It’s been a bit hot this week. I don’t suppose anyone else noticed at all, did they?

For those of you old enough to remember, it still doesn’t seem as hot as the summer of 1976, although Cornwall broke the record for that year on Monday with a temperature of 34.2 recorded in Bude.

But maybe I look back on that with rose tinted glasses. As a small boy the blue skies of that endless summer seemed to stretch on for ever, although it was two months. This year’s summer holidays don’t start until Friday so there is still time.

Many people will be saying that this is nothing compared to what happened in 1976 and the current generation are just ‘snowflakes’ melting in the sun.

But what we have now is much scarier and is a continuation of the warnings we have been getting for years and consistently decided to ignore – and still do.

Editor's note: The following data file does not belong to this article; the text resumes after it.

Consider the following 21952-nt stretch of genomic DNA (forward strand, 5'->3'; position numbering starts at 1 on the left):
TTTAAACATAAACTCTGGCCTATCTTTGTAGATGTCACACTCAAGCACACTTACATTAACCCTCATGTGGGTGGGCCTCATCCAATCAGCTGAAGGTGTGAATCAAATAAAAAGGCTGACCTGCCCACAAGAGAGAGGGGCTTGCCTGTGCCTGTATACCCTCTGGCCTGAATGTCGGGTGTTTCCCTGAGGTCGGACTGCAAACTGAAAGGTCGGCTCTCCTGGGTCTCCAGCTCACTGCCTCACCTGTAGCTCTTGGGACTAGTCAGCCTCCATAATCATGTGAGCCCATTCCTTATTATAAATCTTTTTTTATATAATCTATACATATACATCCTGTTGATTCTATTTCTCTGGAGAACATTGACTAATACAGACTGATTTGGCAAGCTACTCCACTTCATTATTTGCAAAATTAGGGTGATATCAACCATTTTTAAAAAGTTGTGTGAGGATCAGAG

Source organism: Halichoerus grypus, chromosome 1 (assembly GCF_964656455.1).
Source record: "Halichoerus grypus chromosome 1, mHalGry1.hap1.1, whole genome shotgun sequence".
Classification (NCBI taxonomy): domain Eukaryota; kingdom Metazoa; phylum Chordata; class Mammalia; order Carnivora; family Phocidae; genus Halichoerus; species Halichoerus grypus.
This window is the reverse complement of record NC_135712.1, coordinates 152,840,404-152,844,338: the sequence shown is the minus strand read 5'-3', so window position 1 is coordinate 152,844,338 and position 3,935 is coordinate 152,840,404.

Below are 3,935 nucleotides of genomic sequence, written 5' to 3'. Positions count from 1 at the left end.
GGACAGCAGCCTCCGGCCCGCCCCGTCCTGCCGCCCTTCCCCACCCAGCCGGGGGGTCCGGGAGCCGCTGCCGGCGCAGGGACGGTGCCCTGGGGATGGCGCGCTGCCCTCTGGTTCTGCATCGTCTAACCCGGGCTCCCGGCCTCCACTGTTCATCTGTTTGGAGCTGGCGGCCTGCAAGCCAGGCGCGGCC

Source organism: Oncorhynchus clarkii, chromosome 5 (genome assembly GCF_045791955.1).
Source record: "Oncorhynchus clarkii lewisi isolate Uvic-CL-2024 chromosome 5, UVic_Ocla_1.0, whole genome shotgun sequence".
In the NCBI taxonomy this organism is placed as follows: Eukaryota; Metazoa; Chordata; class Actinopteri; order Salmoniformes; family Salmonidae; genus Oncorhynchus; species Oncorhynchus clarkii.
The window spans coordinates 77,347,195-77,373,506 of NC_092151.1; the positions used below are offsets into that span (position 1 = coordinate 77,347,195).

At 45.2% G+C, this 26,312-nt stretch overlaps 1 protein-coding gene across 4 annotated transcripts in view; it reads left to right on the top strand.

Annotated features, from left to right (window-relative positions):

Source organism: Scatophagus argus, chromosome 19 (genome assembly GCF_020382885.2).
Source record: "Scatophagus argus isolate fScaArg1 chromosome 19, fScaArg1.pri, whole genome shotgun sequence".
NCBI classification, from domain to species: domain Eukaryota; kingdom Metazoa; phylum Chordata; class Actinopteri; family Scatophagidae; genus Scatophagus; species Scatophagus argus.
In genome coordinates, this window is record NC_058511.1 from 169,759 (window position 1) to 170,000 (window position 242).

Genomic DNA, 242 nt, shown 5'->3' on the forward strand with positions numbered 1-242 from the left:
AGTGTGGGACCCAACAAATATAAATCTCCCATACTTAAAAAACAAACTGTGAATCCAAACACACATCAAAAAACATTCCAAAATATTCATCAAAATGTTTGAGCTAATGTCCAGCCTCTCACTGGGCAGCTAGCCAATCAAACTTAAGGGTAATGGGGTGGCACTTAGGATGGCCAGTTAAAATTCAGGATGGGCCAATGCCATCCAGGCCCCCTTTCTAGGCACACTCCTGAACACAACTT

Climate change is now raging out of control. How long before the gorse fires in West Cornwall become raging firestorms as the county is engulfed with temperatures above 40C?

In the 1970s the heatwave was a rare thing, the average July temperature was 18.7C according to the BBC. In the 2010s it was more than 20 degrees.

In 1976 the peak temperature in the UK was 35.9C, on Tuesday it hit 40.2C.

This heatwave is an entirely different kettle of fish as it looks set to become the norm in future, with temperatures forecast to regularly exceed 40 degrees and perhaps even more

Just look at what is happening in Portugal, Spain and France this week. Nature is issuing its final warning and we need to heed it.